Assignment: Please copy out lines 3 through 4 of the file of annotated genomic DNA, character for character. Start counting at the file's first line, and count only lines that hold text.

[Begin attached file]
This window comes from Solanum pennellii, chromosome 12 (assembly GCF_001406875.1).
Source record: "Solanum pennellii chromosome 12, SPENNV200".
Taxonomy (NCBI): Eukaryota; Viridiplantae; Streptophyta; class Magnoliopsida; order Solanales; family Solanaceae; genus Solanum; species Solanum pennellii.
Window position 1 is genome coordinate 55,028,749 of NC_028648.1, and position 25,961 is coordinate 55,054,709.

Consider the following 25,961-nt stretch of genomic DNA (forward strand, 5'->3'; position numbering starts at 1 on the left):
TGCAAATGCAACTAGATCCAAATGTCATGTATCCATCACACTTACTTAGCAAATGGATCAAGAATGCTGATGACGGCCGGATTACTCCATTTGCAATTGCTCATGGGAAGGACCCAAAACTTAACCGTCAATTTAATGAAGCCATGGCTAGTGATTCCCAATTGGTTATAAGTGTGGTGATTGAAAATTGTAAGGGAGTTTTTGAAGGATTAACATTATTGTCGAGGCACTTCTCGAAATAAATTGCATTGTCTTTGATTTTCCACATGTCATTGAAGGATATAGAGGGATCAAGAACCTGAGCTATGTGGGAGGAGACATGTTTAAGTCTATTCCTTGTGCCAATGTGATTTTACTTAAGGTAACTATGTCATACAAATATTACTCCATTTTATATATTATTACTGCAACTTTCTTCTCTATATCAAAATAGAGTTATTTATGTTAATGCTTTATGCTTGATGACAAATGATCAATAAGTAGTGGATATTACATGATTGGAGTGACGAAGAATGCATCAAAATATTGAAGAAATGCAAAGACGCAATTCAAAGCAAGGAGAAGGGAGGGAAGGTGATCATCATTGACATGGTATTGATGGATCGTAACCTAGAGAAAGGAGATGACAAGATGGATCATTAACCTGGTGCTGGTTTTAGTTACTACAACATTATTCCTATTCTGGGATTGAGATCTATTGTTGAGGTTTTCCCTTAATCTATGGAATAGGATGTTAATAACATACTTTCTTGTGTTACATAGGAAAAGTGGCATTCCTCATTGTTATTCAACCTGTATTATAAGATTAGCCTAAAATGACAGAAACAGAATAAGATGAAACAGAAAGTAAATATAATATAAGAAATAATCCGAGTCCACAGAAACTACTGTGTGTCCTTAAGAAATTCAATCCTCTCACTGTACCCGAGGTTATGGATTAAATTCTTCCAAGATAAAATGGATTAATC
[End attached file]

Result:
Taxonomy (NCBI): Eukaryota; Viridiplantae; Streptophyta; class Magnoliopsida; order Solanales; family Solanaceae; genus Solanum; species Solanum pennellii.
Window position 1 is genome coordinate 55,028,749 of NC_028648.1, and position 25,961 is coordinate 55,054,709.